Open Access Research article

Comparative transcriptional profiling of the limbal epithelial crypt demonstrates its putative stem cell niche characteristics

Bina B Kulkarni1, Patrick J Tighe2, Imran Mohammed1, Aaron M Yeung1, Desmond G Powe2, Andrew Hopkinson1, Vijay A Shanmuganathan1 and Harminder S Dua1*

Author Affiliations

1 Division of Ophthalmology and Visual Sciences, B-Floor, Eye & ENT Building Queen's Medical Centre, Derby Road, Nottingham, UK

2 Department of Pathology, A-Floor, West Block, Queen's Medical Centre, Derby Road, Nottingham, UK

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BMC Genomics 2010, 11:526  doi:10.1186/1471-2164-11-526

Published: 29 September 2010



The Limbal epithelial crypt (LEC) is a solid cord of cells, approximately 120 microns long. It arises from the undersurface of interpalisade rete ridges of the limbal palisades of Vogt and extends deeper into the limbal stroma parallel or perpendicular to the palisade. There are up to 6 or 7 such LEC, variably distributed along the limbus in each human eye.

Morphological and immunohistochemical studies on the limbal epithelial crypt (LEC) have demonstrated the presence of limbal stem cells in this region. The purpose of this microarray study was to characterise the transcriptional profile of the LEC and compare with other ocular surface epithelial regions to support our hypothesis that LEC preferentially harbours stem cells (SC).


LEC was found to be enriched for SC related Gene Ontology (GO) terms including those identified in quiescent adult SC, however similar to cornea, limbus had significant GO terms related to proliferating SC, transient amplifying cells (TAC) and differentiated cells (DC). LEC and limbus were metabolically dormant with low protein synthesis and downregulated cell cycling. Cornea had upregulated genes for cell cycling and self renewal such as FZD7, BTG1, CCNG, and STAT3 which were identified from other SC populations. Upregulated gene expression for growth factors, cytokines, WNT, Notch, TGF-Beta pathways involved in cell proliferation and differentiation were noted in cornea. LEC had highest number of expressed sequence tags (ESTs), downregulated and unknown genes, compared to other regions. Genes expressed in LEC such as CDH1, SERPINF1, LEF1, FRZB1, KRT19, SOD2, EGR1 are known to be involved in SC maintenance. Genes of interest, in LEC belonging to the category of cell adhesion molecules, WNT and Notch signalling pathway were validated with real-time PCR and immunofluorescence.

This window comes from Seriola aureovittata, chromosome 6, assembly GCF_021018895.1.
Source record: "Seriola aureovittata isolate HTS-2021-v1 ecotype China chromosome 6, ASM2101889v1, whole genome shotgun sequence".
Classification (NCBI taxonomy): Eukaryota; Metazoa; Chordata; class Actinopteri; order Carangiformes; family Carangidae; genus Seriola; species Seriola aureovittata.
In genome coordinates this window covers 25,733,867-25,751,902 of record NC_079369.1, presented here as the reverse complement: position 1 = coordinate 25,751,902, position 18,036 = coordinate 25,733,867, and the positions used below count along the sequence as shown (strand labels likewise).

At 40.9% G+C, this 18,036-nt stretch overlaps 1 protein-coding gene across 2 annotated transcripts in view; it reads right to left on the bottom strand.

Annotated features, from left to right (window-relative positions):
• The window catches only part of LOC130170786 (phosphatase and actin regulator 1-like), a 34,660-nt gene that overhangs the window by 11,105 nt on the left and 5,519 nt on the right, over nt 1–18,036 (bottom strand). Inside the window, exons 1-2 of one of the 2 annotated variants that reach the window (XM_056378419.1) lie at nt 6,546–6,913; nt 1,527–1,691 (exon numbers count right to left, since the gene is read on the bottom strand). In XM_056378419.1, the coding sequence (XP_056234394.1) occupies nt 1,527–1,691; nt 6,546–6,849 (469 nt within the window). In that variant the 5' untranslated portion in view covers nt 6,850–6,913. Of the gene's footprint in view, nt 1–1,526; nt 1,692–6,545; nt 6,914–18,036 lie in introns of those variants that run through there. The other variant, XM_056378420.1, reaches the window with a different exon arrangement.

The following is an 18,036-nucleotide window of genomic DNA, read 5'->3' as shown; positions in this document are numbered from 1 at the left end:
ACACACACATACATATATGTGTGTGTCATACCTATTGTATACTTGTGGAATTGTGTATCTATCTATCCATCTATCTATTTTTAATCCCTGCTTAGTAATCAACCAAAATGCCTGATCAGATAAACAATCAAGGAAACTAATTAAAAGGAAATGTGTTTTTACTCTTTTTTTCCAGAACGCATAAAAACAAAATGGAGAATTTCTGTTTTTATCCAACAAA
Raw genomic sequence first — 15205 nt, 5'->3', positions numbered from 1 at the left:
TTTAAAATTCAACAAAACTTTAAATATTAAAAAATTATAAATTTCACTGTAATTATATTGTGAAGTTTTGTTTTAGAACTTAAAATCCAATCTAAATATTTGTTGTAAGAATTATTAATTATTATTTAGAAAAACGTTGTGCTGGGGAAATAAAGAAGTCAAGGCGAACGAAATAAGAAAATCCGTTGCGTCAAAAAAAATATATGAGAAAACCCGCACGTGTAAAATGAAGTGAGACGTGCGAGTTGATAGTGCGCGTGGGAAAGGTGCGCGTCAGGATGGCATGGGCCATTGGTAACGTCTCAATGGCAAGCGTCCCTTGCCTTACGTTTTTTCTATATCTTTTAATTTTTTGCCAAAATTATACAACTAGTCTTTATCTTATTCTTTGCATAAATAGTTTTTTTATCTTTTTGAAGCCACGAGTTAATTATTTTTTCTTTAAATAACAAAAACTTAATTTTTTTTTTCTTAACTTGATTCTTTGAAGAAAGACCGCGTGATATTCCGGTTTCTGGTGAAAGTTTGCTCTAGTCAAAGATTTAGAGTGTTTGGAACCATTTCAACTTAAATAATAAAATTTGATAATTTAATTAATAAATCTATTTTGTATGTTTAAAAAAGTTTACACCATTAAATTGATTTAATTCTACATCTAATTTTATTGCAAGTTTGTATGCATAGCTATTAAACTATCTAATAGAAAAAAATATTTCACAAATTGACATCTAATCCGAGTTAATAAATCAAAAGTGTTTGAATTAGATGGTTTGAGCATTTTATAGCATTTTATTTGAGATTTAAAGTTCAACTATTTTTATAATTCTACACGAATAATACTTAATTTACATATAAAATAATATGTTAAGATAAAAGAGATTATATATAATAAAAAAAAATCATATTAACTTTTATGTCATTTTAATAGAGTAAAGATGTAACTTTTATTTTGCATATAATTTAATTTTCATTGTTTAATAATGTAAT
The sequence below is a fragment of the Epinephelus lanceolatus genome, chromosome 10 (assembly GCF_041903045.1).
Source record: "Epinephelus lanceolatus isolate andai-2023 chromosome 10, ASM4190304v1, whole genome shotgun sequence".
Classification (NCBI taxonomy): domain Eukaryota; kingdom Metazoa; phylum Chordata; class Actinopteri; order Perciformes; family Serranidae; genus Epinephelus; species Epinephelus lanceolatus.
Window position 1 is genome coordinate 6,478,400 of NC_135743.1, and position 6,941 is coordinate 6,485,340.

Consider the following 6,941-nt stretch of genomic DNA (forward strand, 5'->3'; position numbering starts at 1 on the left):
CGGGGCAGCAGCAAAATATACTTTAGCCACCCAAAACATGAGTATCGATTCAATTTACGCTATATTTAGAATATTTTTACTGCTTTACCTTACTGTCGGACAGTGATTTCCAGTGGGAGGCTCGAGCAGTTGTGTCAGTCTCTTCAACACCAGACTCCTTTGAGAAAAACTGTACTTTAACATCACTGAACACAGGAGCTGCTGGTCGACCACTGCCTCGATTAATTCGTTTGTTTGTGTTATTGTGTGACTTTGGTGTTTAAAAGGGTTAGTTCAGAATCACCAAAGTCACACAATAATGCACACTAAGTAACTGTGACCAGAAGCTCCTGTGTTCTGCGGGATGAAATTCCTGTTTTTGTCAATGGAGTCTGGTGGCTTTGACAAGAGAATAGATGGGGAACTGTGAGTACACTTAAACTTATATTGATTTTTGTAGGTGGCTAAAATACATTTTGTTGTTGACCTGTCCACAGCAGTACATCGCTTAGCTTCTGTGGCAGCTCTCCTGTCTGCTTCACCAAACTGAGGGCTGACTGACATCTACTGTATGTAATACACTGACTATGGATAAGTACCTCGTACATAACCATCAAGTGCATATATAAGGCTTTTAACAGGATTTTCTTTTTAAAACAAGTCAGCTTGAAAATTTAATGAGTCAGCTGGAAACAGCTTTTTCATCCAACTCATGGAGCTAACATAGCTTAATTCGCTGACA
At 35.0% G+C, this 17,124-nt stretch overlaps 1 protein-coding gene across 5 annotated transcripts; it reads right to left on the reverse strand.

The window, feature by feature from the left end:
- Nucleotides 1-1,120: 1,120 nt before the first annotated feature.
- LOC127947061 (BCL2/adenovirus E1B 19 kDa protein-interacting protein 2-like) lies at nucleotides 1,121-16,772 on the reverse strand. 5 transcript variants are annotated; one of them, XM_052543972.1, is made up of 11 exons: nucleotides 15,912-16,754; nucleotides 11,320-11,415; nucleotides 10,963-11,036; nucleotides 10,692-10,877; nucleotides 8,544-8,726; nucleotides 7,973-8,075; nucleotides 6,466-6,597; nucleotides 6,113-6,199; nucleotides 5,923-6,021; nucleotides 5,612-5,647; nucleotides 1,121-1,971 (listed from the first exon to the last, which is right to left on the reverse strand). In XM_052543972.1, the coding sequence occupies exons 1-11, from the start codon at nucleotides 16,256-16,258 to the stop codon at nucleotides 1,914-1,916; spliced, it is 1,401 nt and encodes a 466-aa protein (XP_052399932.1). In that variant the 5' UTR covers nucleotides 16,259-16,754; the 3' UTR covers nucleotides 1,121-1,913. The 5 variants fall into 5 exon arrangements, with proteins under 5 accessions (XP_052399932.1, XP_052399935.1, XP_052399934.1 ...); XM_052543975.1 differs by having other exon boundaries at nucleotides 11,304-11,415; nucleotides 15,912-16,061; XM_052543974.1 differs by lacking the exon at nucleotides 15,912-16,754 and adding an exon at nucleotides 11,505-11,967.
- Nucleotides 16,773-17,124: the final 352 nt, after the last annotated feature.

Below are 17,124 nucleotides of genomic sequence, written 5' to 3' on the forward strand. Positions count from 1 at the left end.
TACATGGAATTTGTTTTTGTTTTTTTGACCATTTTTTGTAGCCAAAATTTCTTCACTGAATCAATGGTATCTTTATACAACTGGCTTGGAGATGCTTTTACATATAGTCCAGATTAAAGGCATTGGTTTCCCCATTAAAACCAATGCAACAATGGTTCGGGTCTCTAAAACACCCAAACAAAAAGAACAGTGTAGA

Our transcriptional profiling study identifies the LEC as a preferential site for limbal SC with some characteristics suggesting that it could function as a 'SC niche' supporting quiescent SC. It also strengthens the evidence for the presence of "transient cells" in the corneal epithelium. These cells are immediate progeny of SC with self-renewal capacity and could be responsible for maintaining epithelial turn over in normal healthy conditions of the ocular surface (OS). The limbus has mixed population of differentiated and undifferentiated cells.